‘‘Courts have not baldly substituted their own subjective moral values for those of the legislature,’’ countered Justice White, joined by Justices Blackmun and Stevens, dissenting in Harmelin. Michigan, with no death penalty, could not constitutionally reserve the same punishment for drug possession as it had for first-degree murder. ‘‘The Eighth Amendment does not require strict proportionality between crime and sentence,’’ declared Justice Kennedy, joined by Justices O’Connor and Souter, upholding Harmelin’s life sentence but occupying middle ground. ‘‘Rather, it forbids only extreme sentences that are ‘grossly disproportionate’ to the crime.’’ In the ‘‘rare case’’ where ‘‘a threshold comparison of the crime committed and the sentence imposed leads to an inference of gross disproportionality,’’ a judge should compare ‘‘the sentences imposed on other criminals in the same jurisdiction and sentences imposed for the same crime in other jurisdictions.’’ More recently in Ewing v. California, 538 U.S. 11 (2003), the court again split into three factions, a majority (five to four) affirming California’s right to its popular ‘‘three strikes and you’re out’’ life sentence for a career criminal whose latest crime was shoplifting three golf clubs.
Essentially unrevised for four decades, the Model Penal Code’s ‘‘new approach’’ now calls for ‘‘punishment within a range of severity proportionate to the gravity of offenses, the harms done to crime victims, and the blameworthiness of offenders.’’ The official commentary attacks ‘‘the toothless standard of ‘gross disproportionality’ that has taken root in federal constitutional law,’’ while reaffirming an essential connection between proportionality and retribution. Just deserts should provide the floor and ceiling to a range of permissible punishments. The commentary continues:
[Although] moral intuitions about doing justice in specific cases are almost always rough and approximate, most people’s moral sensibilities, for most crimes, will orient them toward a range of permissible sanctions that are ‘‘not undeserved.’’ At the perimeters of the range, some punishments will appear clearly excessive to do justice, and some will appear clearly too lenient—but there will nearly always be a gray area between the two extremes.
Proportionality advocates are left with unsettling and unsettled questions in balancing the seriousness of the crime against the severity of the punishment. What makes a crime more serious—the defendant’s intention and motives, his prior criminal record, the harm he caused? What makes a punishment disproportionately harsh? Although courts and commentators typically focus on the length of the prison sentence, Justice Field had located disproportionality in the ‘‘excessive length or severity.’’ Severity of prison depends upon the quality of life inside, not only on how long but also on how intense the deprivation of liberty. Three years in a dungeon at hard labor might be more severe than twenty years in an airconditioned cell with canteen privileges and color TV. Perhaps most intractable, how can a judge substitute an independent objective judgment of proportionality for the legislature’s?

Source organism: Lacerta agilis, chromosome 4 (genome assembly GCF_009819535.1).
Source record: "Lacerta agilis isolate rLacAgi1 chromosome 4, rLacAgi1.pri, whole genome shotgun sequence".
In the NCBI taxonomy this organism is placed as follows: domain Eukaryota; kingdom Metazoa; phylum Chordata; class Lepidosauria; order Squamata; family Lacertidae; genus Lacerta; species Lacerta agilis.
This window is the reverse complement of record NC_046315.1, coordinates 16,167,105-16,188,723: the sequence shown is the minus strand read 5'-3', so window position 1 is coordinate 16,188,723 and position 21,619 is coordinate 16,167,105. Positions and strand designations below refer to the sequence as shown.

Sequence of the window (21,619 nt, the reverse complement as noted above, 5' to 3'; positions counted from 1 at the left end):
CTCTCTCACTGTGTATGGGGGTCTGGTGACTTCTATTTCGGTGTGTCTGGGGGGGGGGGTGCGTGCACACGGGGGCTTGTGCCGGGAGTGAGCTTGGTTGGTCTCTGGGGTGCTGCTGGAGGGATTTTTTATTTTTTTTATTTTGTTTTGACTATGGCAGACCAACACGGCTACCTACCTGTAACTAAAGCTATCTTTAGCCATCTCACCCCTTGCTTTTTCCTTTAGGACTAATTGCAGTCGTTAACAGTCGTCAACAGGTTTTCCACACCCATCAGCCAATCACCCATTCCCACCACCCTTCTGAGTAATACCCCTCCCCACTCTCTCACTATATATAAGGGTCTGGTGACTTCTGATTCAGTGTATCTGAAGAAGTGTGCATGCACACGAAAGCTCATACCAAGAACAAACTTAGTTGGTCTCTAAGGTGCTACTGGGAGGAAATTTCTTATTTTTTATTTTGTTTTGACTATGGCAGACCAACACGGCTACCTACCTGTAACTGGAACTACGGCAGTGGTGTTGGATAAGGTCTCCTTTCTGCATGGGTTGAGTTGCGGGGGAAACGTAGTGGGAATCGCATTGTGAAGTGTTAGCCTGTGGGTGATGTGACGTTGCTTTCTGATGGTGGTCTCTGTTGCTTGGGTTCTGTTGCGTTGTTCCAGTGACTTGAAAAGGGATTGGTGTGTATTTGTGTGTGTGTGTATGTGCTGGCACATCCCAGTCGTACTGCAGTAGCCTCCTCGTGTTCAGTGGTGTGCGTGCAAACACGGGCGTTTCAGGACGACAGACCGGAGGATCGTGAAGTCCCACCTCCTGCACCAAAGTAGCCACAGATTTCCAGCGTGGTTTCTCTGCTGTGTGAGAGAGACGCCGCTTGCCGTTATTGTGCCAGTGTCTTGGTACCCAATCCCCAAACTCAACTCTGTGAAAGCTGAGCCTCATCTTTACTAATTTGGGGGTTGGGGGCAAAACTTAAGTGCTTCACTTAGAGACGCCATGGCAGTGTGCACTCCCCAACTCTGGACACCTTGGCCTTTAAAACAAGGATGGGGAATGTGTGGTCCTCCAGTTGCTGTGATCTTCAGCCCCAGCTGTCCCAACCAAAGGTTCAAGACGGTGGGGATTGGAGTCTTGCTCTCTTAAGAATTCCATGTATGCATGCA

Pythagoras could only maintain the kosmos by going beyond the strictly rational to embrace an incommensurably richer real but ‘‘irrational’’ or ‘‘nonrational’’ realm. Centuries later, Plato and Aristotle emphasized equity—a nonrational, richer justice. Although a majority of the Court has adopted Justice Field’s ‘‘gross disproportionality’’ limit while also attempting to ban the emotional and intuitive from that assessment, justices really committed to ‘‘objective’’ Constitutional proportionality may also need to embrace Field’s intuitive, emotive measuring device or something like it: A punishment is grossly disproportionate and unconstitutional when the thought of its imposition for the particular crime would make any person of right feeling and heart shudder.
References and Further Reading
- Blecker, R. ‘‘Roots.’’ In America’s Experiment With Capital Punishment, 2nd ed. Durham, NC: Duke University Press, 2003, Ch. 6.
- Ewing v. California, 538 U.S. 11 (2003).
- Foucault, M. Discipline and Punish (A. Sheridan, trans.) New York (1979).
- Harmelin v. Michigan, 501 U.S. 957 (1991)
- Robinson v. California, 370 U.S. 660 (1962)
- Rummel v. Estelle, 445 U.S. 263 (1980)
- Solem v. Helm, 463 U.S. 277 (1983)
- Trop v. Dulles, 356 U.S. 86 (1958)
See also Capital Punishment: Proportionality; Proportionality Reviews